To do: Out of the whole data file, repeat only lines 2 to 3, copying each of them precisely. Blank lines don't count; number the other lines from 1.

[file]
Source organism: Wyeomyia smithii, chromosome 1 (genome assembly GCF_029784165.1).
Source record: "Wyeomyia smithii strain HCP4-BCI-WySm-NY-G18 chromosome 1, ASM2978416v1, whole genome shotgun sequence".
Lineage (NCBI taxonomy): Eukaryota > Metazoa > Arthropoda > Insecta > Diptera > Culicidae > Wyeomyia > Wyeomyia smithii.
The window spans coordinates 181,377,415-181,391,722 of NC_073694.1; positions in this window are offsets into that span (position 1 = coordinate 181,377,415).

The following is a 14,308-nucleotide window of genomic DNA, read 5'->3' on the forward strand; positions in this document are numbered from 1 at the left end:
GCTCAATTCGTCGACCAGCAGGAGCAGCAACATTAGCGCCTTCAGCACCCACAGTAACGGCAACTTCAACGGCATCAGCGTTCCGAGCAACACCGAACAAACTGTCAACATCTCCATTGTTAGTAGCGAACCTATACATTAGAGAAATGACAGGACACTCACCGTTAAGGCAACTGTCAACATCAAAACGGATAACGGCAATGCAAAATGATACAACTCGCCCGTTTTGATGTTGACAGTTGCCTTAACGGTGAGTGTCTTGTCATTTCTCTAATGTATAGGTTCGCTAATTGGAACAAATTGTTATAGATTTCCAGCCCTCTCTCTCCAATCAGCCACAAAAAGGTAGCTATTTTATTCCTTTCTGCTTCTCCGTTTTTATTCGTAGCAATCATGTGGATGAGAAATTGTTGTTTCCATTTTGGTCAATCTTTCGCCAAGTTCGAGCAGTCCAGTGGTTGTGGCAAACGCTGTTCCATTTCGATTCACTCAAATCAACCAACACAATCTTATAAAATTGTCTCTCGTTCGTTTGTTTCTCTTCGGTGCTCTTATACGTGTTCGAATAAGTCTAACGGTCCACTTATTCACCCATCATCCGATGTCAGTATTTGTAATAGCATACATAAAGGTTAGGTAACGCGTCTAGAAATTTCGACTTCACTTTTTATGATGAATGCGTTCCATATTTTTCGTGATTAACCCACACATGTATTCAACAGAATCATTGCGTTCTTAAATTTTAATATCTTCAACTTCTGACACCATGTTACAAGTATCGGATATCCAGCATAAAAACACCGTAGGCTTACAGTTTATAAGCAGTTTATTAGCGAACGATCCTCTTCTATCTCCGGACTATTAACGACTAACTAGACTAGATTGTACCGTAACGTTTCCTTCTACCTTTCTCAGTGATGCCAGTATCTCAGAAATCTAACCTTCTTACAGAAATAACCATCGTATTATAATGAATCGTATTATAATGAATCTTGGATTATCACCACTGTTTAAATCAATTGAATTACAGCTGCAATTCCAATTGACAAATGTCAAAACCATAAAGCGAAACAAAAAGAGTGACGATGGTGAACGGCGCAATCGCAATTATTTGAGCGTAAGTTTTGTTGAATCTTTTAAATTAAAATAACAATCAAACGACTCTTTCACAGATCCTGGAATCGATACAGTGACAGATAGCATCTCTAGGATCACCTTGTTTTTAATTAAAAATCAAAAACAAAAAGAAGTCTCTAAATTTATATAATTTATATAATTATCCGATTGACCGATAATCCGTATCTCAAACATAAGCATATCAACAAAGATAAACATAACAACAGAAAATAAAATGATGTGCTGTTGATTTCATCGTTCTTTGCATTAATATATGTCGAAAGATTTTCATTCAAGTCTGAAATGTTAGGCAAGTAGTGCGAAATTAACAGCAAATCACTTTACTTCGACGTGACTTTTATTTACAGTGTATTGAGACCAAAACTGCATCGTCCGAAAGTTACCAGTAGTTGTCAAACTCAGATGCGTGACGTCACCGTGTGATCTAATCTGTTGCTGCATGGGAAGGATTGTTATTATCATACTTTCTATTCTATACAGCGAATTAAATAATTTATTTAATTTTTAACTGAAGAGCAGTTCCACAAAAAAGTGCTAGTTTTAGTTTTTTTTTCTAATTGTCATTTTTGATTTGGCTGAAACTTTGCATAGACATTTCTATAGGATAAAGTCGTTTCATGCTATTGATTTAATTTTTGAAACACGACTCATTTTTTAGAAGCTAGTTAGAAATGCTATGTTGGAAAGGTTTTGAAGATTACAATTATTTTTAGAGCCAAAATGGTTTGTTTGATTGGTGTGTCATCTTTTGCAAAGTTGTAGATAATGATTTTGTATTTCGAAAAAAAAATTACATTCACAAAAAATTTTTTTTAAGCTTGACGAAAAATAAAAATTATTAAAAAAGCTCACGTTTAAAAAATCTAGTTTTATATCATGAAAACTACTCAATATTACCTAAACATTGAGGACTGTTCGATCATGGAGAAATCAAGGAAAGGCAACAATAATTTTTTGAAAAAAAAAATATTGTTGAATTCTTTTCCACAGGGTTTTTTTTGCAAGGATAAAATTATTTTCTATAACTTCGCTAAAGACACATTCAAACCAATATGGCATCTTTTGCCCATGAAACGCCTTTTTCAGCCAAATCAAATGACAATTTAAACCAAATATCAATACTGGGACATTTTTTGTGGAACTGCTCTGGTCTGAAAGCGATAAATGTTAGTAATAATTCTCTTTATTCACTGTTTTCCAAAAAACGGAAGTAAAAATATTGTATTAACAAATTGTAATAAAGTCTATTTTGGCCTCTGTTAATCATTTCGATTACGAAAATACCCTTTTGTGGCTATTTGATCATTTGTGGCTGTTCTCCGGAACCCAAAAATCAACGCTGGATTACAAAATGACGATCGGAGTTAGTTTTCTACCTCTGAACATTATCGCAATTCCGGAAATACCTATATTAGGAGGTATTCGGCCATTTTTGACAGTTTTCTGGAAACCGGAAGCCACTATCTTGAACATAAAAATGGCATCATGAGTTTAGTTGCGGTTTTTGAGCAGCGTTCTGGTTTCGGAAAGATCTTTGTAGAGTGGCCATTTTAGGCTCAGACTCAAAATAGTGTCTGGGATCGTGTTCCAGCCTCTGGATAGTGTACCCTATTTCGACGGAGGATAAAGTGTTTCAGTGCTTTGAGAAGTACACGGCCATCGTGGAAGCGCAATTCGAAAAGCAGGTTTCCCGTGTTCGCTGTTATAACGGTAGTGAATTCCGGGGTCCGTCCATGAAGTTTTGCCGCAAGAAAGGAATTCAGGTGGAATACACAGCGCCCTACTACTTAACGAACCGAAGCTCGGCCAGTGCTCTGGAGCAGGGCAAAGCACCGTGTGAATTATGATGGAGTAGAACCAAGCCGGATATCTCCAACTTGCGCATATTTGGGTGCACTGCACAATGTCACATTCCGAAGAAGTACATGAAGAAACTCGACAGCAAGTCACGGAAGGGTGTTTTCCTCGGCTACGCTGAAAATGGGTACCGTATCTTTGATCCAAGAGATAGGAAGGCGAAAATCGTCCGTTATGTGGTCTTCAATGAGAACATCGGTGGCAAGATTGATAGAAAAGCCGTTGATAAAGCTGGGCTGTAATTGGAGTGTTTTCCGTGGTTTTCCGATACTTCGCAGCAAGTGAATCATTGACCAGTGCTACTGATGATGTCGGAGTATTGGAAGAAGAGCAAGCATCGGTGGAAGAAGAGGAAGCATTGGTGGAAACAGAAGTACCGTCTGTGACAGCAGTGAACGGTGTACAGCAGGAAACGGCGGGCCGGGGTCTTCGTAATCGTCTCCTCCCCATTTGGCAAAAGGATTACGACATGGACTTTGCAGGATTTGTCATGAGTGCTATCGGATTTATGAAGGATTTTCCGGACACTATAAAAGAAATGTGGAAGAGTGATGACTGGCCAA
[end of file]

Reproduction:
Source record: "Wyeomyia smithii strain HCP4-BCI-WySm-NY-G18 chromosome 1, ASM2978416v1, whole genome shotgun sequence".
Lineage (NCBI taxonomy): Eukaryota > Metazoa > Arthropoda > Insecta > Diptera > Culicidae > Wyeomyia > Wyeomyia smithii.